October 23, 2022

Yesterday marked our third form of travel day on our exploration of Europe.  The trip begun with a long (20-hour) and taxing flight (with two transfers and layovers) to Basel, Switzerland.  The second were the night passages, and one travel day viewing the Rhine castles, by ship.  Although we spent hours on busses to access sites away from the water, we were lucky the recent rains had refilled the Rhine River to a level where we were not forced to disembark and travel around low areas as had some tours just weeks earlier.  After leaving The Hague (and our tour group), we were now on our way to Paris with my sister and brother-in-law.  Rather than taking the short flight we had decided it would be fun to ride the Bullet Train from Amsterdam that was depicted in the movie, The 15:17 to Paris.  Our rapid trip by train morphed into our third long travel day.

When the trip was booked it appeared an easy passage.  We hop on the train at Schiphol Airport (Amsterdam) and take a direct route to Paris.  As the train was being booked, my sister found out the track was under construction, and we needed to take the direct intercity train to Brussels to catch the Bullet. While Melissa was apprehensive, I had asked several persons and knew we had this down.  It turned out that was not the only track being worked on.  We were scheduled to meet at Schiphol, but you could not get there from where my sister was originating in Amsterdam Central.  We realized this just as the last direct train pulled out of Schiphol Station.  We received alternative routing that involved two transfers and arrived after our scheduled departure for our reserved seats on the Bullet.  After several adventures on the intercity trains (including missing one train), we arrived in Brussels to find that since our train had left, we were not able to have a seat on the sold out bullet that was about to depart.  The agent did suggest we go to the train and ask, but he made not guarantees.  After several tense discussions the train manager (conductor) agreed to let us ride on the fold down seats between two of the cars and we agreed.  Melissa and I affectionately called this “toilet class” travel.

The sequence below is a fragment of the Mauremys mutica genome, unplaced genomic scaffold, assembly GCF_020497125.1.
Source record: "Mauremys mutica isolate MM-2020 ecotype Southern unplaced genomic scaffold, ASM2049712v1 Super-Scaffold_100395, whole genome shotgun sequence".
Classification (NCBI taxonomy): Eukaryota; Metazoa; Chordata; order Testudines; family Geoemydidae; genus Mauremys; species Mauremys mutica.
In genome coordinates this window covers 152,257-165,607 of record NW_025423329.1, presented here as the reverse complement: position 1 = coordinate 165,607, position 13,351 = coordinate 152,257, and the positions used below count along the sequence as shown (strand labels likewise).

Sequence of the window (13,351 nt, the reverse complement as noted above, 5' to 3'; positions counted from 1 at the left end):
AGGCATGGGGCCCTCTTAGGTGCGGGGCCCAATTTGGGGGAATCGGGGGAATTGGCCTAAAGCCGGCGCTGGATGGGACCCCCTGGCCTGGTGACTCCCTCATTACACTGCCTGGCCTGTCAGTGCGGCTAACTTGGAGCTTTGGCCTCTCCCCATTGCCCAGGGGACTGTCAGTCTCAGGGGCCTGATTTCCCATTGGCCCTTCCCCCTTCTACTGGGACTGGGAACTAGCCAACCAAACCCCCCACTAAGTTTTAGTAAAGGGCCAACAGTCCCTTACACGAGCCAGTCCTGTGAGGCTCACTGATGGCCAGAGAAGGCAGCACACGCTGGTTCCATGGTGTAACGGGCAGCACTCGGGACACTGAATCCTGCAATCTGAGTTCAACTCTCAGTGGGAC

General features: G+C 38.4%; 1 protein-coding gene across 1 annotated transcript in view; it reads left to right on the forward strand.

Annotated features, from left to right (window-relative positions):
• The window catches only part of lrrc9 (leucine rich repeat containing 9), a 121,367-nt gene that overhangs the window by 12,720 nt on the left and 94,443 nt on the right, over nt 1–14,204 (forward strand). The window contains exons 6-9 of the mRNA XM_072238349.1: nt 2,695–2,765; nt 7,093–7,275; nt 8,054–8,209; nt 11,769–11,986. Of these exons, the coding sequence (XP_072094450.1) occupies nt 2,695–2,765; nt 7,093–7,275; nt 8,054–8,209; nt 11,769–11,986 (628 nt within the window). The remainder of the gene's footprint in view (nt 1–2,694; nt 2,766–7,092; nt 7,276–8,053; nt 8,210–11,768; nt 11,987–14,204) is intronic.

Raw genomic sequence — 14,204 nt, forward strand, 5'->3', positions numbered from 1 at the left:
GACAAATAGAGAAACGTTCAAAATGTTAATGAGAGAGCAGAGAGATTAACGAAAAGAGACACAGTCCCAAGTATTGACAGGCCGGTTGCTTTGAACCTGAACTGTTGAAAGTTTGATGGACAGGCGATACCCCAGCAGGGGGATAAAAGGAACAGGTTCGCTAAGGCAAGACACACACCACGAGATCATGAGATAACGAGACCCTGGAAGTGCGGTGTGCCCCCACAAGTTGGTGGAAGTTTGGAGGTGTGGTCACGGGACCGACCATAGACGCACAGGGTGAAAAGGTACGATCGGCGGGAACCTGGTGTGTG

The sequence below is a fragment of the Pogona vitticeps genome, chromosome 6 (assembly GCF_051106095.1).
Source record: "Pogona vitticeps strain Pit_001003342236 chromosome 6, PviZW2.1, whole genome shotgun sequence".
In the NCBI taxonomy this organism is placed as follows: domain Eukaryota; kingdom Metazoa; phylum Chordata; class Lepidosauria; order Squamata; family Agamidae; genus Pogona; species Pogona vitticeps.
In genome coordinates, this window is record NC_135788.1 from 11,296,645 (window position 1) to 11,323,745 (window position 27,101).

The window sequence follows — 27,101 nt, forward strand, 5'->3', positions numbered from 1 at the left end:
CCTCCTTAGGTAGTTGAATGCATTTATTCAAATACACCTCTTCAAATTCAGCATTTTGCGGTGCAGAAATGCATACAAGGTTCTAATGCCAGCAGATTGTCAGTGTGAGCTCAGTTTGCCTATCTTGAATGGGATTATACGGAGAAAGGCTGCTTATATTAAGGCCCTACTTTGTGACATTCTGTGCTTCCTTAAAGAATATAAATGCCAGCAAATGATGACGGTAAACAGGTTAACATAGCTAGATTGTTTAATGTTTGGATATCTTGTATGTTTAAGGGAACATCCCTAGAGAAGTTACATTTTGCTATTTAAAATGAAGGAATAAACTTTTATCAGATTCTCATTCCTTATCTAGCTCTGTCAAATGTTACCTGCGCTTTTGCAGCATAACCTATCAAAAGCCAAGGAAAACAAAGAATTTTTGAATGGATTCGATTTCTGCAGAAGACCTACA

Sitting on the small (1 square foot/0.09 m) fold out seats gave us a different perspective on our 1 ½ hour train ride to Paris.  Not only were we seated next to the toilet, but we were also there with three other passengers (and four seats between the five of us).  One of the passengers kept acting oddly as the train pulled out of the station, seeming to go to the toilet every time the conductor came by.  Then about 15 minutes into the trip, the conductor came to check tickets.  Although our tickets were for another train, we were allowed to ride.  The man and small son next to us on the foldout seats had tickets for another train company (they had also missed their train) but were allowed to purchase tickets for this train.  The hiding man was not so lucky.  When he was questioned, he had no ticket, no passport, and no money.  He had managed to board and was now a stow away on the train.  He was escorted to the front car for an inevitable date with “la Police” in Paris.  We would have missed all this seated in the comfortable second class seats.  Viva le Toilette!

THOUGHTS:  The stressful part of missing the train was the insecurity of not knowing.  When the direct train had left our station that I was tempted to jump on, but I waited to take the journey with other family.  It turned out we never did connect, and they arrived on the next bullet train 1 1/2 hours after we arrived.  They did not get to ride toilet class but had comfortable second class seats.  Even with the stress, I have found Europeans to be gracious and willing to help.  Most people in the cities seem to speak English fluently, and even those that do not had gone out of their way to help using what broken English they knew.  Tourists are generally treated well in the US, especially in urban areas, but the same cannot often be said for Immigrants.  Negative stereotypes are often applied to both.  We should do better.  Act for all.  Change is coming and it starts with you.

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